At the beginning of the summer, I was discussing the semester that had just ended with a fellow professor. He had a particular grievance about the behavior of students these days. One of them had missed the final exam. Completely failed to show up to take the final. So, the student called his office phone and left a voice message: "Hey professor, this is Blithe. I missed the final and need to take a make up exam tomorrow. Please call me with the time. My number is ............"
The professor was complaining that not only was the student so blasé in the assumption that he was automatically going to give a make up exam, but that the student had left the phone number at a speed supersonic jets would envy.
If you're the student in question and wondering why you never got a call back, let me inform you of what everyone else is thinking right now: You're an idiot.
"In my day," said the professor, "a student would never do such a thing." Even when La Professora went to college, which was some time after said professor went, students knew that such impolitic behavior would never be accepted. If you missed an exam, you went to the professor's office and begged for mercy.
Technology has been a blessing and a curse. Students now can use the internet to contact each other from across the globe to get caught up on the lectures they missed. Cellphones have saved lives as professors have had to call 911 for students who fall violently ill in class. Laptop computers have been used to make lectures a little more interesting with slides. Yet that same technology has been used in thoughtless ways.
A recent conversation with another professor in the department was on just that topic. He told of going to a class to observe the instructor and being amazed at what students were doing in class. As he sat in the back of the class, he could see what was on the screens of students' laptops. The wireless access, for which the university had paid hundreds of thousands of dollars supplied by student fees, was being used by three students to play World of Warcraft. During lecture. Why, the professor wanted to know, did the students bother to come to class.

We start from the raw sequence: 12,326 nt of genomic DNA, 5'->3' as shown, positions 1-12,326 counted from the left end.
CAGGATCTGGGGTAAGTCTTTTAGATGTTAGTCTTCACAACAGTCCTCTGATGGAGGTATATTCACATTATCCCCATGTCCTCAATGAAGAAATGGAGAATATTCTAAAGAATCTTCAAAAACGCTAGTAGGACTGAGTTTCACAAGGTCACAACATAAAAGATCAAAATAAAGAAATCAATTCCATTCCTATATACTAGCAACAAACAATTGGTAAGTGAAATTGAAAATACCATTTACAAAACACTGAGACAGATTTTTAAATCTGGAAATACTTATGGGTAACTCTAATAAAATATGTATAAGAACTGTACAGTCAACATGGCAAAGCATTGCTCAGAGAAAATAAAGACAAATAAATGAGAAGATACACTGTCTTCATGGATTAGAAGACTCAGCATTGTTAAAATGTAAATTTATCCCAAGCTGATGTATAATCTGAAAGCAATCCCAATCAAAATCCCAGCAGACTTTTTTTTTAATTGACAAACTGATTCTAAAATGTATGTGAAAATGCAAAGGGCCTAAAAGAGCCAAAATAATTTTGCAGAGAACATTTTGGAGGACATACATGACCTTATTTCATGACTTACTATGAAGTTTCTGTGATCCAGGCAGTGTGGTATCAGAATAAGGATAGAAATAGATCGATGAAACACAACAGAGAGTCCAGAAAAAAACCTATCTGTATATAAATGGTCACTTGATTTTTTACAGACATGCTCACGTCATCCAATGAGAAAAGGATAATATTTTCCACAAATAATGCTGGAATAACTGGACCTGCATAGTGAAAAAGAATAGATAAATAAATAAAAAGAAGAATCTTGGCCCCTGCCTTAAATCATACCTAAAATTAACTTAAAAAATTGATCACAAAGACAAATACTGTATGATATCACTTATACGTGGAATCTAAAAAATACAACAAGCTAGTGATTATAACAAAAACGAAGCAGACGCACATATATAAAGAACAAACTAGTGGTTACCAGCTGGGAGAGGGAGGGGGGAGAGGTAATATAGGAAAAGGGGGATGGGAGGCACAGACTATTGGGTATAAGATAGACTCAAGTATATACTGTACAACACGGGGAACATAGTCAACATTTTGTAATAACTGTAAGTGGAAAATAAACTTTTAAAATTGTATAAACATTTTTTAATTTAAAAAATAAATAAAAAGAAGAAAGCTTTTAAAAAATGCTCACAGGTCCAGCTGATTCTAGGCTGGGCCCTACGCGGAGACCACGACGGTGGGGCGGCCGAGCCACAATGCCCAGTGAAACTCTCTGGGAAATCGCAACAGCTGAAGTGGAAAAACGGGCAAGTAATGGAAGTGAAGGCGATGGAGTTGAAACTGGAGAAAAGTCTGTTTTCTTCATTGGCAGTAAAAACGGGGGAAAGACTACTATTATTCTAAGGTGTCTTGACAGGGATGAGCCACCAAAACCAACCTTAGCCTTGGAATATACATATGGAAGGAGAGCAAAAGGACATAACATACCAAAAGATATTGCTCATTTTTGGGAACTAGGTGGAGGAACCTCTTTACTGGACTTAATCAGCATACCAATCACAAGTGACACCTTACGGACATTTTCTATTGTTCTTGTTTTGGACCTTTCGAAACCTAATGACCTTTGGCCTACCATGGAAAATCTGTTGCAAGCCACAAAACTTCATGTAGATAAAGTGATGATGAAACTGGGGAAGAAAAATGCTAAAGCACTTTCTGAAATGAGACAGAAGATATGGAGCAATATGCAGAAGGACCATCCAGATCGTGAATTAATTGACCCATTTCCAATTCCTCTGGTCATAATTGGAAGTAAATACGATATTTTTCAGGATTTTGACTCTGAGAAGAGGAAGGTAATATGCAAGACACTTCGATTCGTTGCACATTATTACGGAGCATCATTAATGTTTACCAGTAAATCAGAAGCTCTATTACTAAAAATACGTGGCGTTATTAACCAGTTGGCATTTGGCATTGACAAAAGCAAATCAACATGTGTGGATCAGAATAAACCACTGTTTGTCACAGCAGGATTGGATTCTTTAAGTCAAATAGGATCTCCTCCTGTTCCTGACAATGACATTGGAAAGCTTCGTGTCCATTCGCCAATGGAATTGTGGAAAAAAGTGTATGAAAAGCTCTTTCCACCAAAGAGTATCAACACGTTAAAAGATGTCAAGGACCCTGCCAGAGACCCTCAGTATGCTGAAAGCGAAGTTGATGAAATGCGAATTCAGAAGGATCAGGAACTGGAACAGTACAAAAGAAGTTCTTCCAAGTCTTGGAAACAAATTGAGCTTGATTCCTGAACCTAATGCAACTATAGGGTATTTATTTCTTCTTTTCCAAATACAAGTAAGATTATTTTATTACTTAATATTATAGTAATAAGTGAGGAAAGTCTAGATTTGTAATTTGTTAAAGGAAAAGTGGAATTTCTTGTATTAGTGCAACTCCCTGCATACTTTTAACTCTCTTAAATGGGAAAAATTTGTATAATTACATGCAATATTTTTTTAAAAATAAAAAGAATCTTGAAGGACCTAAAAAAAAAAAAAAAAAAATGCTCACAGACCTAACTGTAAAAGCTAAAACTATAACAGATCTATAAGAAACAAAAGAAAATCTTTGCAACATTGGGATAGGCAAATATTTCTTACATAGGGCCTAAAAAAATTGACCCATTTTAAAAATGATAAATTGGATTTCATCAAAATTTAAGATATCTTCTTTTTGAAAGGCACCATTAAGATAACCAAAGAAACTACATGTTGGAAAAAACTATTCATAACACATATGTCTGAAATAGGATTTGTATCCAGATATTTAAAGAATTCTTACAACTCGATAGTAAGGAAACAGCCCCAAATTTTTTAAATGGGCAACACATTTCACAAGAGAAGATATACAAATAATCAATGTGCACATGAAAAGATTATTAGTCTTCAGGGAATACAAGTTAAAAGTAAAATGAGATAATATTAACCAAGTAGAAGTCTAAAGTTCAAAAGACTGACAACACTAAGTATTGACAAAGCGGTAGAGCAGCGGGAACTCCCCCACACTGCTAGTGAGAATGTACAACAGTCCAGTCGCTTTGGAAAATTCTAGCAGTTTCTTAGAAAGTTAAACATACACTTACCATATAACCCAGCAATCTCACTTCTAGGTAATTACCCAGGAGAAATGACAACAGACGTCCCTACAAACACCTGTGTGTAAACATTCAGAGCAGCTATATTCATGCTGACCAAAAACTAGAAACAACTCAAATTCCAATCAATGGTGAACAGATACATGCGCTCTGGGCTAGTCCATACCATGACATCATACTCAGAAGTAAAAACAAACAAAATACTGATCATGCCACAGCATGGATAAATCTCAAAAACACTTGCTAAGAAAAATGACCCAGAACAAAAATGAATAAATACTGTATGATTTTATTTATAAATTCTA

My own recent experience has been with the use of cellphones and blackberries to catch up with one's 'homies' while in class. Tucking the device under the desk does not make it less noticeable; if anything, it makes it more conspicuous as you are forced to arch your neck to odd angles to be able to see what you are doing. At the same time, don't assume that I haven't figured out what is going on with the laptop -- if you're typing while your fellow students are engaging in some group activity, then there's a high probability email is being sent.
Do I care? Not really. You're in class and you're at least not disturbing the flow of lecture. However, when it comes time to pull your own weight in class activities, and your laptop or blackberry or whatever electronic device you have out is in use, you're not only irritating your fellow students, you're infuriating La Professora -- the one who grades your work -- and that's not wise.
I'll let you in on a little secret, if only to help you understand how the use of technology may harm you: If you want something from a professor, do not use email or the cellphone. Case in point: a student was calling around to see what classes she could get into by asking, over the phone, for add codes. I had a student in my office asking the same thing for the same classes. Even though it was the end of the second week of classes, I allowed the student in my office to add -- the student on the phone was told the courses were full. The reason is simple. I will not enroll someone who doesn't have the dedication to get into the office and ask in person. I want to see the person before giving them permission to add. I am not going to add someone who hasn't been to the class, hasn't seen the syllabus, and hasn't the commitment to his or her education to do more than phone a professor.
Then again, perhaps I should let those folks into the class. I'm sure the other students would appreciate having someone occupy the lower end of the grade curve.